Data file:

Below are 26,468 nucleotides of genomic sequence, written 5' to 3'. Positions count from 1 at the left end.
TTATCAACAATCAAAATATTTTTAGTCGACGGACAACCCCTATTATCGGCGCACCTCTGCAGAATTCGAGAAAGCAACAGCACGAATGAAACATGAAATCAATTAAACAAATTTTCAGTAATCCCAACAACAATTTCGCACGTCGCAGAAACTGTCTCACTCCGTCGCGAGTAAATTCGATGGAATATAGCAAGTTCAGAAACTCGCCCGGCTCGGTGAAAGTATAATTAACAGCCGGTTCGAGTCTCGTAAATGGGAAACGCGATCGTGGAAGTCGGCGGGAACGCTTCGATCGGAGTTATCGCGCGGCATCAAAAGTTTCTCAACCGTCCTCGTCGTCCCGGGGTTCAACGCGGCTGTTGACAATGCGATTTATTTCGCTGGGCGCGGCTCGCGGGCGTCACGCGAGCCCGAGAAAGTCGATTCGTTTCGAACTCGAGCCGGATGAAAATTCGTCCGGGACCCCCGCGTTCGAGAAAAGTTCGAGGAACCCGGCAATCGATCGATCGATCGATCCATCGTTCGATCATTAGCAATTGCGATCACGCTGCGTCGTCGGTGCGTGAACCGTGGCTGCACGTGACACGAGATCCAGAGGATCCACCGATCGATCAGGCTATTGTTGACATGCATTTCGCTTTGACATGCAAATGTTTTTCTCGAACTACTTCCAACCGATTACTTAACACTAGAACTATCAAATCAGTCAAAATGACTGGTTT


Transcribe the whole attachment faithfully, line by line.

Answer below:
Below are 26,468 nucleotides of genomic sequence, written 5' to 3'. Positions count from 1 at the left end.
TTATCAACAATCAAAATATTTTTAGTCGACGGACAACCCCTATTATCGGCGCACCTCTGCAGAATTCGAGAAAGCAACAGCACGAATGAAACATGAAATCAATTAAACAAATTTTCAGTAATCCCAACAACAATTTCGCACGTCGCAGAAACTGTCTCACTCCGTCGCGAGTAAATTCGATGGAATATAGCAAGTTCAGAAACTCGCCCGGCTCGGTGAAAGTATAATTAACAGCCGGTTCGAGTCTCGTAAATGGGAAACGCGATCGTGGAAGTCGGCGGGAACGCTTCGATCGGAGTTATCGCGCGGCATCAAAAGTTTCTCAACCGTCCTCGTCGTCCCGGGGTTCAACGCGGCTGTTGACAATGCGATTTATTTCGCTGGGCGCGGCTCGCGGGCGTCACGCGAGCCCGAGAAAGTCGATTCGTTTCGAACTCGAGCCGGATGAAAATTCGTCCGGGACCCCCGCGTTCGAGAAAAGTTCGAGGAACCCGGCAATCGATCGATCGATCGATCCATCGTTCGATCATTAGCAATTGCGATCACGCTGCGTCGTCGGTGCGTGAACCGTGGCTGCACGTGACACGAGATCCAGAGGATCCACCGATCGATCAGGCTATTGTTGACATGCATTTCGCTTTGACATGCAAATGTTTTTCTCGAACTACTTCCAACCGATTACTTAACACTAGAACTATCAAATCAGTCAAAATGACTGGTTT